The Nanaimo teachers’ union head is elated the Supreme Court of Canada has ruled in his union’s favour in its long-standing dispute with the B.C. government.
The dispute has its roots in 2002 when then-education minister Christy Clark introduced legislation that removed class size and composition negotiating rights from the collective bargaining agreement.
B.C. Supreme Court Judge Susan Griffin twice ruled against the province, first in 2011 and then in January 2014, when she also awarded $2 million in damages. However, the province won an appeal in April 2015, prompting the union’s appeal to Canada’s top court.
The two sides signed a five-year collective bargaining agreement in September 2014.
Mike Ball, Nanaimo District Teachers’ Association president, said because this week’s ruling comes from the Canadian supreme court, the province can’t appeal.
“Obviously, we’re ecstatic with the ruling,” said Ball. “The fact that they’ve affirmed that what the government did was unconstitutional is huge for us and all unions across Canada. What this does is it enshrines collective bargaining into the constitution.”
— Karl Yu (@KarlYuBulletin) November 10, 2016
Ball said the union would like to see a return to class size and composition numbers from 2002.
“For 14 years, you add it up, they’ve short-changed B.C.’s kids by somewhere around $4 billion of funding, so it’s not hard to do, it’s the will to do it,” Ball said. “With a $1.9 billion (provincial budget) surplus, they could easily have funded $600,000 into education this year and more into health care. So it’s not difficult to do, it’s whether it’s a priority or not.”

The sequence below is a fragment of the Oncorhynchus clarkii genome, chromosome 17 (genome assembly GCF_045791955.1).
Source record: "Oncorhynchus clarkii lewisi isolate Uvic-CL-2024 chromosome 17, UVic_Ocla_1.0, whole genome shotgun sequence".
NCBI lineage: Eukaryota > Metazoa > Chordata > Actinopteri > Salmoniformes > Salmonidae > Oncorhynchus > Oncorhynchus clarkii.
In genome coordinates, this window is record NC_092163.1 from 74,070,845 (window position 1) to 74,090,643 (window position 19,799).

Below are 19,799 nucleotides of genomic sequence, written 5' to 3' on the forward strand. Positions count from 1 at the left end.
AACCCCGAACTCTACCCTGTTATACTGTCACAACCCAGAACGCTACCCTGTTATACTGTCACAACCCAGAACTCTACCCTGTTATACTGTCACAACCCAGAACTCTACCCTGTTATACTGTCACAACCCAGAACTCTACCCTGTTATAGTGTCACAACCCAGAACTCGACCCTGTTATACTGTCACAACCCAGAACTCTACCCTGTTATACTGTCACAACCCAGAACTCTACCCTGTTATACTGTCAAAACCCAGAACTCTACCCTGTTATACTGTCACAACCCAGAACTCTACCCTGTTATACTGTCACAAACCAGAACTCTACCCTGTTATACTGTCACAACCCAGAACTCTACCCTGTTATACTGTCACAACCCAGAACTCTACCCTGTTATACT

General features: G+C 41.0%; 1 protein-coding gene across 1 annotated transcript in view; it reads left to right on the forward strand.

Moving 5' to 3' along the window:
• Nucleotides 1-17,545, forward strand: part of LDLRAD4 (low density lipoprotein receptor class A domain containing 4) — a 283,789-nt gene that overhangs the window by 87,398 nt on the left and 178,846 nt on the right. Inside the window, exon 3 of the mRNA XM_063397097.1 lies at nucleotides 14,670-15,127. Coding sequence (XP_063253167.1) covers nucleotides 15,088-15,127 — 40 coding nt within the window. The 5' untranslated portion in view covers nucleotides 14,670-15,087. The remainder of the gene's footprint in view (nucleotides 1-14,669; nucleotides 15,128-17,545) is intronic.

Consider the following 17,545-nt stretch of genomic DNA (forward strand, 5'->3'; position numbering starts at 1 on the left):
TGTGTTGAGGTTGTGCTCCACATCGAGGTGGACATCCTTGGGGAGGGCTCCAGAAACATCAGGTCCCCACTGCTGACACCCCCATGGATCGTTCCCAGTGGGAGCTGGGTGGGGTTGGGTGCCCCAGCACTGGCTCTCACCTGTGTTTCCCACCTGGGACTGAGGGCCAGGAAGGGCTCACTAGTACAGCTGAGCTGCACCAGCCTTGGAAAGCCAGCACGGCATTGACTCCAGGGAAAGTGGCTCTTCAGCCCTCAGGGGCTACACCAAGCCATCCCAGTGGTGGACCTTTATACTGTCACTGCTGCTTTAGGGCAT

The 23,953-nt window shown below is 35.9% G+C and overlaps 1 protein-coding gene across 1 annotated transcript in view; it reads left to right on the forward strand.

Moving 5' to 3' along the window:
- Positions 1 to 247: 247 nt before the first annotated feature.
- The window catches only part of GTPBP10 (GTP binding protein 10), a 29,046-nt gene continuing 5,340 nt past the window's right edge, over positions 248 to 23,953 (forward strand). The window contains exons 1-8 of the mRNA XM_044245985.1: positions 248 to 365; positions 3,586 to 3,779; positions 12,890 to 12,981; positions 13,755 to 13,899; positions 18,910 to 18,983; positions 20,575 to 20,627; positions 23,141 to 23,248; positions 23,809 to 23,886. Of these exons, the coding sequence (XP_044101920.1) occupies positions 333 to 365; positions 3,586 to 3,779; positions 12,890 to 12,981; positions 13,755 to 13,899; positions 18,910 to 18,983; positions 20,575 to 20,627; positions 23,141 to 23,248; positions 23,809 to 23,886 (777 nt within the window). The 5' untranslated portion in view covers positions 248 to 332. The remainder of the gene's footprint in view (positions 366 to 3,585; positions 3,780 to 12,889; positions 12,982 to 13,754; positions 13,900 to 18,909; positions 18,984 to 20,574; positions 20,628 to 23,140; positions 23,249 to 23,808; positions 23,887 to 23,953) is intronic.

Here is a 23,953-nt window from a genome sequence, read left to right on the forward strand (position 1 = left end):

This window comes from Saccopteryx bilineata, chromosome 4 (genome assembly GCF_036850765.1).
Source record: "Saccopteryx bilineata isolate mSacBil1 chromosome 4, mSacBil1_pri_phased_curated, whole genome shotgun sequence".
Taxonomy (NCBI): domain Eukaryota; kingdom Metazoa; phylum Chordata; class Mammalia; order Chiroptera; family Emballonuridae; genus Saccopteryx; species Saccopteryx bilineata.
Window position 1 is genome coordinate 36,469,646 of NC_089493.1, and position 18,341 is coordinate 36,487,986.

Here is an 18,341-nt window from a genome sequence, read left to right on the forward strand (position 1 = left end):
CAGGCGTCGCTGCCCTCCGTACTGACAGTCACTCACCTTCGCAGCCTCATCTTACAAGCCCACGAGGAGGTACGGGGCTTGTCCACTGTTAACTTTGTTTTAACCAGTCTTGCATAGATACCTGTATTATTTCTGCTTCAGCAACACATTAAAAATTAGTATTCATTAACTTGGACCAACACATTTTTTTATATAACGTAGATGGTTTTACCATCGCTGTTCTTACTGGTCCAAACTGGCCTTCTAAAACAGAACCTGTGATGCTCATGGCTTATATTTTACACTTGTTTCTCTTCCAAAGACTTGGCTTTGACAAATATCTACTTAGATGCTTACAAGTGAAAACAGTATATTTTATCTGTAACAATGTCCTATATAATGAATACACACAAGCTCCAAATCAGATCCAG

The B.C. Ministry of Education referred inquiries to the Ministry of Finance, and in a statement, Mike de Jong, minister of finance, said the government welcomes the direction from the Supreme Court as “it addresses uncertainty in labour relations.”
“The six-year collective agreement we reached with the [B.C. Teachers’ Federation] in 2014 included an agreement on the process that both the employer and union would follow when the Supreme Court gave a verdict. The collective agreement remains in place, and the employer and the BCTF will now meet to discuss how we move forward to address this aspect of the ruling,” said de Jong.
In a press release, Glen Hansman, BCTF president, said the union will be communicating in further detail in the coming weeks.
— Supreme Court Canada (@SCC_eng) November 10, 2016